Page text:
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Fort Ransom State Historic Site

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Fort Ransom, established in 1867 to protect overland travel from Minnesota to Montana, was named in honor of brevet Major General Thomas E. G. Ransom of the US Volunteers. Today, although the building locations and the dry moat are still clearly discernible, nothing else remains of the original fort or its twelve-foot high sod and log stockade. The historic site is located southwest of the town of Fort Ransom, Ransom County.

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On June 17, 1867, a battalion of the 10th US Infantry, commanded by brevet Major George H. Crosman, arrived from Fort Wadsworth in southern Dakota Territory. Soldiers began work on enclosing a breastwork and completed it by August. Oak logs from the nearby Sheyenne River Valley were used to construct the post. The buildings were arranged within the earthen breastworks in a square, measuring 350 by 400 feet. Ten square miles around the fort were designated as Fort Ransom Military Reservation, Dakota Territory.

With the exception of two, all were one-story log buildings. The barracks building was under one roof on the north side of the square and was subdivided into four large rooms for the enlisted men and two small rooms for the first sergeants. Box stoves warmed quarters, and each squad room had three windows. Kitchens were attached to the rear of the quarters. Other buildings at the post were quartermaster and commissary storehouses, quarters for married men, a granary, bakery, guardhouse, hospital, office for commandant and adjutant, stables, and the magazine. Outside the breastworks were quarters for the Indian scouts.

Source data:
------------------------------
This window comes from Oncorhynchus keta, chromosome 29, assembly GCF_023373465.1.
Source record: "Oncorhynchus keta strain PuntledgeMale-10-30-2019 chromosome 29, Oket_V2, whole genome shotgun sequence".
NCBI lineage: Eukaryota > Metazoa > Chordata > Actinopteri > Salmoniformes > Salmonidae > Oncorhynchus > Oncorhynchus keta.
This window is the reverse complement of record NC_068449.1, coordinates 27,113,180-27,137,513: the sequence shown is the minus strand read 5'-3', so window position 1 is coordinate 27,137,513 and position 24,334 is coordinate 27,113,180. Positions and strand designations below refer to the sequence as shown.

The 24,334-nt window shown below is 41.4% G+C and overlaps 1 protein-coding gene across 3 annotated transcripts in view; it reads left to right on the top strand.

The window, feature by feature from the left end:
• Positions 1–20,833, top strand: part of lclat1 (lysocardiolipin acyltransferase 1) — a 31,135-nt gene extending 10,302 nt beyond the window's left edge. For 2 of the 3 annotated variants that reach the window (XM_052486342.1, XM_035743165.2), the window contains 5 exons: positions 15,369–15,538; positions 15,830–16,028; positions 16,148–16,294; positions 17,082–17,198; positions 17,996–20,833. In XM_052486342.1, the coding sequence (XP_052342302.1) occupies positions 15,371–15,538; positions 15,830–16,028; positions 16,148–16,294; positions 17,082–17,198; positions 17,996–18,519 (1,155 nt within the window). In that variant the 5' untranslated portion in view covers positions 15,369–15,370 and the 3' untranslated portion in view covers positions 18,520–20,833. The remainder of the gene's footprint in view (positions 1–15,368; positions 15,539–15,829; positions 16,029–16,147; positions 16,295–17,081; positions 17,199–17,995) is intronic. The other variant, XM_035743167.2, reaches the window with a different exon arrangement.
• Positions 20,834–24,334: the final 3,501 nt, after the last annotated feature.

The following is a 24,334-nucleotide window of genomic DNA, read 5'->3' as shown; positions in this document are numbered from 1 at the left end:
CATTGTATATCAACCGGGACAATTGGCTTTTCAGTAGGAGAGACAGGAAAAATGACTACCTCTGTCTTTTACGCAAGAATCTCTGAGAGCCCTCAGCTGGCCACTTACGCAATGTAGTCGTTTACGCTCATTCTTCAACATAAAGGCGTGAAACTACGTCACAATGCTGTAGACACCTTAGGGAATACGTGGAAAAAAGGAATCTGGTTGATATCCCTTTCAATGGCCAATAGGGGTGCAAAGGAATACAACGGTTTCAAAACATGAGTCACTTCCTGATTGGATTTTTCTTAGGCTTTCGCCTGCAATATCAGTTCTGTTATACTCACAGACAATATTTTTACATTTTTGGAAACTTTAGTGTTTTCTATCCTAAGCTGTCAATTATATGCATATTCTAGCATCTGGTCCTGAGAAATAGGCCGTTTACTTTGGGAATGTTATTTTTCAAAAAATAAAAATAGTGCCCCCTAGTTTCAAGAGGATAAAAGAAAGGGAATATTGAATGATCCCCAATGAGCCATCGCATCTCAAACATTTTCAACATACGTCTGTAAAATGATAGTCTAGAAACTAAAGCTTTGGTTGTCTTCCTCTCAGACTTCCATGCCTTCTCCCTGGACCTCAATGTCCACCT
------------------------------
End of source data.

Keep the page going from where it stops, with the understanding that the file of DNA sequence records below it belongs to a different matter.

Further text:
Survival at this military post, like any frontier settlement, was a constant struggle. Water for drinking and cooking had to be hauled from a spring 600 yards away. Facilities for bathing at the post were limited, and the nearby river was used for that purpose during the summer. The vegetable garden, eight acres in size, was near the post, and hay for livestock was harvested three miles to the south.

Quartermaster teams linked Fort Abercrombie to Fort Ransom, and a tri-weekly coach ran to St. Cloud, Minnesota. In winter the route from Fort Ransom to Fort Abercrombie was particularly dangerous due to storms, and in spring, flooding on the Wild Rice River stopped communication. In good weather the weekly mail by horseback via Fort Abercrombie took eight days to reach St. Paul, Minnesota.

Fort Ransom was dismantled in 1872, and the materials were used to build Fort Seward at Jamestown, Stutsman County. The army had determined that protection of the Northern Pacific Railroad crew at the James River crossing was a higher priority than protecting the overland route. The final disposition of the military reservation took place on July 14, 1880, when it was turned over to the Department of the Interior for survey and sale to homesteaders.

Today a marker describing the military fort sits beside a parking area on the east side of a county road. Building remnants and cellars, a fortification ditch with an embankment, and a flagpole mark the remains of this once thriving post.

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